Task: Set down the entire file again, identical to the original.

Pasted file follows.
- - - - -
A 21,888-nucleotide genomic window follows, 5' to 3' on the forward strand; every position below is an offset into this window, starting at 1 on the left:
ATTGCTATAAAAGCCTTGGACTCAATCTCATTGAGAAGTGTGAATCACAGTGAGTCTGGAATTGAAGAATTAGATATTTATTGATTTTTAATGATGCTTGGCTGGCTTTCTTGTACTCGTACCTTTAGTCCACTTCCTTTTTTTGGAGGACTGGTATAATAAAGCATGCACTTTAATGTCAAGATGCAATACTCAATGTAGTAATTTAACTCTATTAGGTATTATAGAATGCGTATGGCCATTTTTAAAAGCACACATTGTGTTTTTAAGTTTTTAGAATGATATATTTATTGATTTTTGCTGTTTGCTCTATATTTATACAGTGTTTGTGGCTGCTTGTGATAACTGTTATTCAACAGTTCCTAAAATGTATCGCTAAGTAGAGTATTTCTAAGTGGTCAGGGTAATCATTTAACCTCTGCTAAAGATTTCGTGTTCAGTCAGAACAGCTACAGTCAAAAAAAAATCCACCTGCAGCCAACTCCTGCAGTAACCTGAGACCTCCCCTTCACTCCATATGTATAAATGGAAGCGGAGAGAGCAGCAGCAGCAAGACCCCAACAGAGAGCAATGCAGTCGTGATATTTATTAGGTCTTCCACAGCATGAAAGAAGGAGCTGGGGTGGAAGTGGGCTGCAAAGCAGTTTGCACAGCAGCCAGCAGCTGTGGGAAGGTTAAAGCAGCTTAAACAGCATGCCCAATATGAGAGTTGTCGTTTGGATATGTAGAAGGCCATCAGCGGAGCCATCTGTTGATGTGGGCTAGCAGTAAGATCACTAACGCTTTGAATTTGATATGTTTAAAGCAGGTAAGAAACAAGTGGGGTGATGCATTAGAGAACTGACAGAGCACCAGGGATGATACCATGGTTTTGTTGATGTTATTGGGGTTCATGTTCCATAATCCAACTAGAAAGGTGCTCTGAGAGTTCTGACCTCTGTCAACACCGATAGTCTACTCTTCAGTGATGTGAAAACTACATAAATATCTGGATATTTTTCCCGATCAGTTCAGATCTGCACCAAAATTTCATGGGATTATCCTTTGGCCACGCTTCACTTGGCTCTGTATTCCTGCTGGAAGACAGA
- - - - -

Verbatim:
A 21,888-nucleotide genomic window follows, 5' to 3' on the forward strand; every position below is an offset into this window, starting at 1 on the left:
ATTGCTATAAAAGCCTTGGACTCAATCTCATTGAGAAGTGTGAATCACAGTGAGTCTGGAATTGAAGAATTAGATATTTATTGATTTTTAATGATGCTTGGCTGGCTTTCTTGTACTCGTACCTTTAGTCCACTTCCTTTTTTTGGAGGACTGGTATAATAAAGCATGCACTTTAATGTCAAGATGCAATACTCAATGTAGTAATTTAACTCTATTAGGTATTATAGAATGCGTATGGCCATTTTTAAAAGCACACATTGTGTTTTTAAGTTTTTAGAATGATATATTTATTGATTTTTGCTGTTTGCTCTATATTTATACAGTGTTTGTGGCTGCTTGTGATAACTGTTATTCAACAGTTCCTAAAATGTATCGCTAAGTAGAGTATTTCTAAGTGGTCAGGGTAATCATTTAACCTCTGCTAAAGATTTCGTGTTCAGTCAGAACAGCTACAGTCAAAAAAAAATCCACCTGCAGCCAACTCCTGCAGTAACCTGAGACCTCCCCTTCACTCCATATGTATAAATGGAAGCGGAGAGAGCAGCAGCAGCAAGACCCCAACAGAGAGCAATGCAGTCGTGATATTTATTAGGTCTTCCACAGCATGAAAGAAGGAGCTGGGGTGGAAGTGGGCTGCAAAGCAGTTTGCACAGCAGCCAGCAGCTGTGGGAAGGTTAAAGCAGCTTAAACAGCATGCCCAATATGAGAGTTGTCGTTTGGATATGTAGAAGGCCATCAGCGGAGCCATCTGTTGATGTGGGCTAGCAGTAAGATCACTAACGCTTTGAATTTGATATGTTTAAAGCAGGTAAGAAACAAGTGGGGTGATGCATTAGAGAACTGACAGAGCACCAGGGATGATACCATGGTTTTGTTGATGTTATTGGGGTTCATGTTCCATAATCCAACTAGAAAGGTGCTCTGAGAGTTCTGACCTCTGTCAACACCGATAGTCTACTCTTCAGTGATGTGAAAACTACATAAATATCTGGATATTTTTCCCGATCAGTTCAGATCTGCACCAAAATTTCATGGGATTATCCTTTGGCCACGCTTCACTTGGCTCTGTATTCCTGCTGGAAGACAGA